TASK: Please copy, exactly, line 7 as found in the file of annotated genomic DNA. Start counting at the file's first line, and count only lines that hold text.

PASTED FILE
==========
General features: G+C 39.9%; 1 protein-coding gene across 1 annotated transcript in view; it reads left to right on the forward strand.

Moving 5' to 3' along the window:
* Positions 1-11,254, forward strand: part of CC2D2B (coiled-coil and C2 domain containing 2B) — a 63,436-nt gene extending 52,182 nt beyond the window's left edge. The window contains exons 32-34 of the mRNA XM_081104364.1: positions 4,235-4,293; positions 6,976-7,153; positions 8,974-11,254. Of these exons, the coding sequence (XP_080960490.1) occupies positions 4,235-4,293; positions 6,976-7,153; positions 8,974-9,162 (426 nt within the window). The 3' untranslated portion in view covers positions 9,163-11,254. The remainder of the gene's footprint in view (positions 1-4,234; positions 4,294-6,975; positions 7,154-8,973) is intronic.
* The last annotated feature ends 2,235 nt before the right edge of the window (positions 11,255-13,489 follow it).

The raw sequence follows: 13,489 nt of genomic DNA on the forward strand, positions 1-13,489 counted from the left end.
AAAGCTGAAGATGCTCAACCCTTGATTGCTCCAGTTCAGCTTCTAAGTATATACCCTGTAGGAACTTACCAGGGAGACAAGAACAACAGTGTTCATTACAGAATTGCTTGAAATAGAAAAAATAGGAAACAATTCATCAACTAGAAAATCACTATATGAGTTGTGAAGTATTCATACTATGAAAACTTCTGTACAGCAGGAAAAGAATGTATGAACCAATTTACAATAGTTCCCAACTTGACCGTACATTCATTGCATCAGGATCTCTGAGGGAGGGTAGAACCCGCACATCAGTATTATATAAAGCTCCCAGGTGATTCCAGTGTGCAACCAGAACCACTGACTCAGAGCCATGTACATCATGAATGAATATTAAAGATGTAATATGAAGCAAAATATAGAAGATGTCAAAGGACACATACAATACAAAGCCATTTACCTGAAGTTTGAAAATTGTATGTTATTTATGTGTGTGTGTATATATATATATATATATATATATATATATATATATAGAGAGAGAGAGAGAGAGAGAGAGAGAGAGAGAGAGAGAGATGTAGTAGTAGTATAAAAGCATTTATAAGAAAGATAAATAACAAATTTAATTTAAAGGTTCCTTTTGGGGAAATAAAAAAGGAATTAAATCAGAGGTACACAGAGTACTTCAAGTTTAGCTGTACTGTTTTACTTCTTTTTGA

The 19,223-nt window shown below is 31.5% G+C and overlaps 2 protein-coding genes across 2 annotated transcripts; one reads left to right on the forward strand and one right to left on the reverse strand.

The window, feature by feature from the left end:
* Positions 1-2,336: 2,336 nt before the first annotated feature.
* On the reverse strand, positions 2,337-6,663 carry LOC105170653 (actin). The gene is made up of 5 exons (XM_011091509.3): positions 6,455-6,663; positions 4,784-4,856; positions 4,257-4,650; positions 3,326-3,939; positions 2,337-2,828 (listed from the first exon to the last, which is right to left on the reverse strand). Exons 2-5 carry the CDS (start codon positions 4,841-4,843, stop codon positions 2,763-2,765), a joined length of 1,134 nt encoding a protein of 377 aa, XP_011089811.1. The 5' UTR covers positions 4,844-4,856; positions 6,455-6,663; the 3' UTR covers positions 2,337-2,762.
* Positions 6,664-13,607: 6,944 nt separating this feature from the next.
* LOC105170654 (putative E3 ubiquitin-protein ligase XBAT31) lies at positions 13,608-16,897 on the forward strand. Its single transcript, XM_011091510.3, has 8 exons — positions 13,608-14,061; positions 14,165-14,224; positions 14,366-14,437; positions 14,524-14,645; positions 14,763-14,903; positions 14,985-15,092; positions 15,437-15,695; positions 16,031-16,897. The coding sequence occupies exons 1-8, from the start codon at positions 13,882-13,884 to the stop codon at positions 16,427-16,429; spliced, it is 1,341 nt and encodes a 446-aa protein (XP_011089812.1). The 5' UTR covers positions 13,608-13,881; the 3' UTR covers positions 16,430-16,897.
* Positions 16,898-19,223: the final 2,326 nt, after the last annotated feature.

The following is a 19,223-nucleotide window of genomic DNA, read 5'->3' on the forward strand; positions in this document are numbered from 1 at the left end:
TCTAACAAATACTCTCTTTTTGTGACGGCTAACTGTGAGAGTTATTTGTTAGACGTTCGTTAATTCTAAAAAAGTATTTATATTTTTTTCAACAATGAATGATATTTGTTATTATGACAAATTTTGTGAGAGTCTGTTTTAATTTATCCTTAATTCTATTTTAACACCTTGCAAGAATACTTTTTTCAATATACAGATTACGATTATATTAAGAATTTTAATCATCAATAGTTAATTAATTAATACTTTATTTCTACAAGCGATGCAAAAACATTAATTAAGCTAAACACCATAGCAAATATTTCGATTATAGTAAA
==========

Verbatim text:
The 19,223-nt window shown below is 31.5% G+C and overlaps 2 protein-coding genes across 2 annotated transcripts; one reads left to right on the forward strand and one right to left on the reverse strand.